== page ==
Halifax's 'hidden' homeless caught on camera
A man who was homeless for 11 years and slept rough in a pig sty, on a rubbish tip and even in a cave, has been featured in a photographic exhibition of Halifax's "hidden" people.
Pete Davison, 48, also slept in skips around the West Yorkshire town but has now found a proper roof over his head after an accidental meeting with his brother in a library.
He and his brother, Joe, are now living in a Christian community house in Halifax.
The exhibition, featuring Mr Davison and others at the Dean Clough complex, is by Huddersfield photographer Claire Wood.
Ms Wood said she found the homeless subjects to be "lovely and chatty and open" about their lives.
She was particularly shocked by the story of Mr Davison and said it was a "raw" experience talking to people who had hit "rock bottom".
Ms Wood said the homeless were normally "invisible" during everyday life and she hoped the exhibition would do some good by changing attitudes.
She said she hoped the exhibition's visitors would feel more like stopping and talking to people living on the street after seeing her pictures.
For the series of pictures she had asked her subjects to take her to where they would like to be photographed and felt comfortable.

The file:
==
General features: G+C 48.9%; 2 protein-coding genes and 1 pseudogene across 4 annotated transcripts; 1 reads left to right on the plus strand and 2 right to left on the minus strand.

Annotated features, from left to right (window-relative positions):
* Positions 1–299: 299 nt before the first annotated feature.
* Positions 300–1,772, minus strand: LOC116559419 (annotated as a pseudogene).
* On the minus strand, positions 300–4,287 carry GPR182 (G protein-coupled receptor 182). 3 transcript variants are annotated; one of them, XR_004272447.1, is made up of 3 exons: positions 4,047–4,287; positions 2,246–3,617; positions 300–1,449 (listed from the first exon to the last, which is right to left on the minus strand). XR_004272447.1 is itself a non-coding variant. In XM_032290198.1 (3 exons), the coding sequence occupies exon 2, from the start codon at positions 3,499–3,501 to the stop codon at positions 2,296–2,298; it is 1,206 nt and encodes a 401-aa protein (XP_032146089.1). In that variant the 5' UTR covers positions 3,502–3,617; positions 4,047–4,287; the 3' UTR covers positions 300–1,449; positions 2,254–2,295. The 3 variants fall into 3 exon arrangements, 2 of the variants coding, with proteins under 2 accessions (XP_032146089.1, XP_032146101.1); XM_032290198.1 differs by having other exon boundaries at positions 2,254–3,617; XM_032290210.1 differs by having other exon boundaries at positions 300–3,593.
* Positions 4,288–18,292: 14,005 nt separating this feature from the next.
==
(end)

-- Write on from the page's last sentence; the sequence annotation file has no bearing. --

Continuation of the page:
Ms Wood a photographer for 10 years, is equally at home taking pictures of celebrities such as actress Maxine Peake, or Dragons' Den entrepreneur Peter Jones for glossy magazines.
She said: "It was quite a contrast photographing the homeless as I often do celebrity portraits.
"But people are people", she said.
The photography sessions were organised by local businessman and volunteer Dave Fawcett.
Mr Fawcett organises the Halifax Food and Support Drop In at the town's Ebenezer Methodist Church.
During a typical week, the two-year-old project dispensed about 140 food parcels with the help of 45 volunteers.
The project offered not only food but also support and friendship for its users.
With the "amazing" help of the local council, accommodation had been found for some of the people using the centre, said Mr Fawcett.
Pig sty refuge
While volunteering at the centre Mr Fawcett again met Mr Davison.
Mr Davison lived for three years in a den he had made in a rubbish tip, and it was in Hebden Bridge that he found refuge in a pig sty for another three years.
He also lived under a small overhang of rock on a hillside in King's Cross, Halifax.
He survived by begging and foraging for food discarded by supermarkets.
However since the chance meeting with his brother, Mr Davison has started voluntary work erecting fences and working as a landscaper.
Mr Fawcett said homeless people were "often hidden" and did not want to be found because having fallen so low they craved "peace and privacy".
Being photographed for the exhibition had been "really positive" for some of the subjects who had now found more permanent homes, he added.
The exhibition is on at Dean Clough Gallery until 6 May.